Inspiring Older Readers
Daphnis and Chloe by Longus (trans. Paul Turner) illustrated by Marc Chagall
I’m going to be honest right up front: I’ve never been a great fan of Marc Chagall. The seemingly intentional naïve amateurism of the drawing, the rather vaporous – almost ethereal – depictions of the human form and a sort of dreamy surrealism that characterises some of his most reproduced images lends itself well enough to popular arty greeting and postcards but I just never could see why I’d want to spend time with them.
All true enough until I came across this 1994 edition of Daphnis and Chloe published by Prestel. Here text and illustrations fit together perfectly and Chagall’s artistic vision takes on a purpose, a sense of belonging.
The love story of Daphnis and Chloe is a masterpiece of the Classical world – but the kind of thing that leaves me cold in the normal run of things. Daphnis and Chloe is the tale of a baby boy and girl who are coincidently discovered, two years apart, having been left to fend for themselves on a Greek mountainside. The two are adopted - one by a goatherd and the other by a shepherd and they grow up unaware of one another's existence - until the god of love, Eros, creates in them a sudden overpowering desire for one another. Of course, as the entry in Wikipedia tells us concisely enough, things don’t go at all smoothly until the happy ending:
“Throughout the book, Chloe is courted by suitors, two of whom (Dorcon and Lampis) attempt with varying degrees of success to abduct her. She is also carried off by raiders from a nearby city and saved by the intervention of the god Pan. Meanwhile, Daphnis falls into a pit, gets beaten up, is abducted by pirates, and is very nearly raped. In the end, Daphnis and Chloe are recognized by their birth parents, get married, and live out their lives in the country.”
But in all honesty, I’m not reviewing this book for the love story but for the transcendent illustrations that bring it alive for me.
Chagall was no longer a young man when he took on this project and by the time it was done he was well into his 60s. Park West Gallery’s excellent appreciation of Chagall’s work is hard to top:
“ Chagall’s whimsical rendition of Longus’ romantic adventure is heightened by his expressive use of color in each image. The process of lithography requires a complex layering of colors to produce a finished image. In Chagall’s Daphnis and Chloé suite, 20 to 25 different colors were used for each individual image, requiring a great deal of time and precision to produce the final image.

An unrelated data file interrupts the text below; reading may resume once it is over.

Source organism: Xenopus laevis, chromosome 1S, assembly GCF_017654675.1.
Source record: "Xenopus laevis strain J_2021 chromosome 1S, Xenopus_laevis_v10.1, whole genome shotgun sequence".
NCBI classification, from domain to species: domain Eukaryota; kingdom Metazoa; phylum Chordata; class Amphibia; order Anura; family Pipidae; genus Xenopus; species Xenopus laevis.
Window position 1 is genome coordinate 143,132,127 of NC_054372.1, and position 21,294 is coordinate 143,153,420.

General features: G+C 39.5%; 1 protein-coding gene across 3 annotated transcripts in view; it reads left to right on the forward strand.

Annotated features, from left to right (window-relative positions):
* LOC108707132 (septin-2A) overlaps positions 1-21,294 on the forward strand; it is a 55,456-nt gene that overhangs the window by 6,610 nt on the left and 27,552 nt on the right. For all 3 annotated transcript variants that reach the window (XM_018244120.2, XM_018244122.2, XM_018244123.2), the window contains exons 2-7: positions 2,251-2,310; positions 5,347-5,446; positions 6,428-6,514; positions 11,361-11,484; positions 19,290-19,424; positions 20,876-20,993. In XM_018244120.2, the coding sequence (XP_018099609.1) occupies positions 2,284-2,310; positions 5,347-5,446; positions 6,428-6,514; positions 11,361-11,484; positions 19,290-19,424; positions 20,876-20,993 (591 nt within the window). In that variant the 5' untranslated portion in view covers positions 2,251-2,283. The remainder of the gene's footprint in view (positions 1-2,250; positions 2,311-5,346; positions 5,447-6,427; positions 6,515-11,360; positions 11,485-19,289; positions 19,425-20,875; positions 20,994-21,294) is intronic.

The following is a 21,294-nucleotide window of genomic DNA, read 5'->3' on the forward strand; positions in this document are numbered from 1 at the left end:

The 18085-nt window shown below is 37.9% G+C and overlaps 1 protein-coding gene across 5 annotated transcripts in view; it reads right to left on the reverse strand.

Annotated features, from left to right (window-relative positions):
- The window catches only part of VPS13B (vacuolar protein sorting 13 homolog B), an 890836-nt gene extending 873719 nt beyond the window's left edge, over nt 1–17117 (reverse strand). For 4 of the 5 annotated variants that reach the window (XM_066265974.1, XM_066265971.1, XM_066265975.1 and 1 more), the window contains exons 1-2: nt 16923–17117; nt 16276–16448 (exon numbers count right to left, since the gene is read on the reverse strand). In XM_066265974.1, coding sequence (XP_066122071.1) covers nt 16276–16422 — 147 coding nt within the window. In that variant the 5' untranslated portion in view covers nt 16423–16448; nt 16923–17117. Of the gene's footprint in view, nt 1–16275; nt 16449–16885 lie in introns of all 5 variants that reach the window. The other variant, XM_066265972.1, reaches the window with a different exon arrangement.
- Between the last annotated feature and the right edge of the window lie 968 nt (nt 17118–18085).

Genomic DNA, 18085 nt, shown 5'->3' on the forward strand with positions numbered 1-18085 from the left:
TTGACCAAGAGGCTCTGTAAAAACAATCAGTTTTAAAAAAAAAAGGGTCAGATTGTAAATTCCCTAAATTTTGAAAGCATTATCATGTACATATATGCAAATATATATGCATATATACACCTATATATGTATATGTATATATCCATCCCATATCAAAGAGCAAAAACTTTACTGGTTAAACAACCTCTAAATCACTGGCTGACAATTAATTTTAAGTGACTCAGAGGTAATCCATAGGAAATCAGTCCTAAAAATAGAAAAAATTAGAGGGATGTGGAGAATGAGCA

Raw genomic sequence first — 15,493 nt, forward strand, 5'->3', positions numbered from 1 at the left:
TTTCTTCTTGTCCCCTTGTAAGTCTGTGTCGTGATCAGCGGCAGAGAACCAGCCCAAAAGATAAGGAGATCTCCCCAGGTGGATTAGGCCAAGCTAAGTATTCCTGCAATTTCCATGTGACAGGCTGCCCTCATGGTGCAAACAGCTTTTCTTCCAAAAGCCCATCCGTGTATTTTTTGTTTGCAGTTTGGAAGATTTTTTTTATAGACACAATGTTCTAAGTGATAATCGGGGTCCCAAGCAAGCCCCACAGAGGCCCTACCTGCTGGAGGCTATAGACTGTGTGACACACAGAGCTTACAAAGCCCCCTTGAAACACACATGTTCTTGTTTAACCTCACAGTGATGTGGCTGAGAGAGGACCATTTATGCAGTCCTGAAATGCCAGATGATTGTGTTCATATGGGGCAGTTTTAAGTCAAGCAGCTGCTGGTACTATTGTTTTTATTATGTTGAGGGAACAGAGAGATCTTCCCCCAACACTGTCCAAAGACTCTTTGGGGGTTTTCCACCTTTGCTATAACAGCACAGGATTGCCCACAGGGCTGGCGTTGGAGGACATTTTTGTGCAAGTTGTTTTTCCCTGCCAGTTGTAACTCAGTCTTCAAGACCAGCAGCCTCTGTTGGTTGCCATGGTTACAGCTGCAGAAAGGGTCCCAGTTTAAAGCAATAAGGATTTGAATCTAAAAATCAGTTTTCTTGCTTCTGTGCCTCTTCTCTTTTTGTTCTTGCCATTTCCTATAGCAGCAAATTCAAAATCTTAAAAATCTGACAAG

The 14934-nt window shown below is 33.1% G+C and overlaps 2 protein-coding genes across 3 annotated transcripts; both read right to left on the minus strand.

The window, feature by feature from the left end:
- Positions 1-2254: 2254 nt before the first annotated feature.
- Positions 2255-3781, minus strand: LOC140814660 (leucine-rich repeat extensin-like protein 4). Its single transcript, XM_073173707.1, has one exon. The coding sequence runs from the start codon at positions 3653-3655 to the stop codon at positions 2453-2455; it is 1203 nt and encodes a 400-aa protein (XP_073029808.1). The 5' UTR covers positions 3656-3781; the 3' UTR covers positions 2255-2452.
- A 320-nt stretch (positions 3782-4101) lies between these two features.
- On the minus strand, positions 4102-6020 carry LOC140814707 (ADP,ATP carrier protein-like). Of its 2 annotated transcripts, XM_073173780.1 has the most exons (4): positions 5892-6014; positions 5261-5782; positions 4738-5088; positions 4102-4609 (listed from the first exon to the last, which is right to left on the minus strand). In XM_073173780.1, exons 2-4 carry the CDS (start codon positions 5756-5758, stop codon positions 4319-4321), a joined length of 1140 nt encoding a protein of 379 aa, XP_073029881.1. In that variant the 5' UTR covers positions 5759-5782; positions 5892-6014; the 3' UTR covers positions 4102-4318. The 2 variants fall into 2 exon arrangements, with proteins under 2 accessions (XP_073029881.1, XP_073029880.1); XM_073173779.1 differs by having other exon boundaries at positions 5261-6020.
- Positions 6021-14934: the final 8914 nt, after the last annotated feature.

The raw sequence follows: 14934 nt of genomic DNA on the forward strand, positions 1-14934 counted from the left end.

Inspired by his travels in Greece, Chagall created a series of pastel drawings and gouache paintings as studies for his lithographs. He used these early drafts to guide his work with renowned lithographer Fernand Mourlot.”
The colours Chagall uses really zing off the pages – there’s an almost Mediterranean feel about the illustrations which eschew ideas of realism in favour of colour harmony that speaks of the beauty of love – and sometimes of its conflicts. Writing for the National Gallery of Canada, Katherine Stauble describes the extraordinary use of colour in this way:
“Recurring colour themes act as symbolic leitmotifs for the story as it unfolds: a soft emerald green for the idyllic courting scenes in the pastures and orchards of Lesbos; hot reds, oranges and yellows for the lustier scenes; rich midnight blues for night; and clashing colours, with browns and reds, for violent battles.”
Prestel have done a really excellent job in capturing these illustrations in all their impactful power. What’s even better is that you can get hold of a copy for the comparatively affordable price of £20 or so – cheap for an art book these days.